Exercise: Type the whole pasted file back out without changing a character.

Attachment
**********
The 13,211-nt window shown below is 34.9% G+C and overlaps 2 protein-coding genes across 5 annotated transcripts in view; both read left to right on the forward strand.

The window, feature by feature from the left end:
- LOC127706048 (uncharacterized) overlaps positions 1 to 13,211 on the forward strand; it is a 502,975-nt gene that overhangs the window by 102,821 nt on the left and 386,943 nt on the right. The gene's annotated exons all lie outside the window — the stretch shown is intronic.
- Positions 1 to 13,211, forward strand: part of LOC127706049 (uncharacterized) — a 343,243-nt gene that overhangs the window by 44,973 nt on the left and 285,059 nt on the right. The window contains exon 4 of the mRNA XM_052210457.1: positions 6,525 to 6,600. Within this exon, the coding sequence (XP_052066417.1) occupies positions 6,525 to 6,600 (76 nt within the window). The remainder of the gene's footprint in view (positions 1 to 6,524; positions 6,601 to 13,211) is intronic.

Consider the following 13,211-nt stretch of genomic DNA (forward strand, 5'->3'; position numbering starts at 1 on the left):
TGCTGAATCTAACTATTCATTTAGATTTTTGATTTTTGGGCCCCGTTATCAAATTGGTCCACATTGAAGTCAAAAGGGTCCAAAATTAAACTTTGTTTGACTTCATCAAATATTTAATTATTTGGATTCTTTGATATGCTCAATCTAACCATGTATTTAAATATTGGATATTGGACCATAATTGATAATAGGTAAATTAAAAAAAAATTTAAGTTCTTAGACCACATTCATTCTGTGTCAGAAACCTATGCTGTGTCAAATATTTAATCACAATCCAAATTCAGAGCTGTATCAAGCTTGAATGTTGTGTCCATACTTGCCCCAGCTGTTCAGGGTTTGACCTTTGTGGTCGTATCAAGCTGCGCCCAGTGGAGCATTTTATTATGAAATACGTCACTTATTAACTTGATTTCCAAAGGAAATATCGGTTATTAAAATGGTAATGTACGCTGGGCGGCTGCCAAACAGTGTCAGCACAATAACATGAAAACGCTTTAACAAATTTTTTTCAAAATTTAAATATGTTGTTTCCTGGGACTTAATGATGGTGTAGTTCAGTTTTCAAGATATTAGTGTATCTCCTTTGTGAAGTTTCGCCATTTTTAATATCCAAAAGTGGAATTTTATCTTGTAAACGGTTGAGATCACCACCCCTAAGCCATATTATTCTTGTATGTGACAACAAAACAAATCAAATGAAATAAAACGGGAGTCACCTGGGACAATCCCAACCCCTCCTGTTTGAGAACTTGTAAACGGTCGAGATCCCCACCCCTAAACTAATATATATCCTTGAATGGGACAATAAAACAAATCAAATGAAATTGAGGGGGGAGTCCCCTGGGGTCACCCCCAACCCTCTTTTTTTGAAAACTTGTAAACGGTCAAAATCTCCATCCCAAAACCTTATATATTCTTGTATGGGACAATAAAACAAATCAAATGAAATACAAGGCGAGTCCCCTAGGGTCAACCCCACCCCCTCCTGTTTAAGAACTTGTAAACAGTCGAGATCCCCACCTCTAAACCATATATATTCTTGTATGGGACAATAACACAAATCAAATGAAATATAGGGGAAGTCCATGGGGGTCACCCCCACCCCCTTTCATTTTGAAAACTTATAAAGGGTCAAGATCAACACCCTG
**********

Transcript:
The 13,211-nt window shown below is 34.9% G+C and overlaps 2 protein-coding genes across 5 annotated transcripts in view; both read left to right on the forward strand.

The window, feature by feature from the left end:
- LOC127706048 (uncharacterized) overlaps positions 1 to 13,211 on the forward strand; it is a 502,975-nt gene that overhangs the window by 102,821 nt on the left and 386,943 nt on the right. The gene's annotated exons all lie outside the window — the stretch shown is intronic.
- Positions 1 to 13,211, forward strand: part of LOC127706049 (uncharacterized) — a 343,243-nt gene that overhangs the window by 44,973 nt on the left and 285,059 nt on the right. The window contains exon 4 of the mRNA XM_052210457.1: positions 6,525 to 6,600. Within this exon, the coding sequence (XP_052066417.1) occupies positions 6,525 to 6,600 (76 nt within the window). The remainder of the gene's footprint in view (positions 1 to 6,524; positions 6,601 to 13,211) is intronic.

Consider the following 13,211-nt stretch of genomic DNA (forward strand, 5'->3'; position numbering starts at 1 on the left):
TGCTGAATCTAACTATTCATTTAGATTTTTGATTTTTGGGCCCCGTTATCAAATTGGTCCACATTGAAGTCAAAAGGGTCCAAAATTAAACTTTGTTTGACTTCATCAAATATTTAATTATTTGGATTCTTTGATATGCTCAATCTAACCATGTATTTAAATATTGGATATTGGACCATAATTGATAATAGGTAAATTAAAAAAAAATTTAAGTTCTTAGACCACATTCATTCTGTGTCAGAAACCTATGCTGTGTCAAATATTTAATCACAATCCAAATTCAGAGCTGTATCAAGCTTGAATGTTGTGTCCATACTTGCCCCAGCTGTTCAGGGTTTGACCTTTGTGGTCGTATCAAGCTGCGCCCAGTGGAGCATTTTATTATGAAATACGTCACTTATTAACTTGATTTCCAAAGGAAATATCGGTTATTAAAATGGTAATGTACGCTGGGCGGCTGCCAAACAGTGTCAGCACAATAACATGAAAACGCTTTAACAAATTTTTTTCAAAATTTAAATATGTTGTTTCCTGGGACTTAATGATGGTGTAGTTCAGTTTTCAAGATATTAGTGTATCTCCTTTGTGAAGTTTCGCCATTTTTAATATCCAAAAGTGGAATTTTATCTTGTAAACGGTTGAGATCACCACCCCTAAGCCATATTATTCTTGTATGTGACAACAAAACAAATCAAATGAAATAAAACGGGAGTCACCTGGGACAATCCCAACCCCTCCTGTTTGAGAACTTGTAAACGGTCGAGATCCCCACCCCTAAACTAATATATATCCTTGAATGGGACAATAAAACAAATCAAATGAAATTGAGGGGGGAGTCCCCTGGGGTCACCCCCAACCCTCTTTTTTTGAAAACTTGTAAACGGTCAAAATCTCCATCCCAAAACCTTATATATTCTTGTATGGGACAATAAAACAAATCAAATGAAATACAAGGCGAGTCCCCTAGGGTCAACCCCACCCCCTCCTGTTTAAGAACTTGTAAACAGTCGAGATCCCCACCTCTAAACCATATATATTCTTGTATGGGACAATAACACAAATCAAATGAAATATAGGGGAAGTCCATGGGGGTCACCCCCACCCCCTTTCATTTTGAAAACTTATAAAGGGTCAAGATCAACACCCTG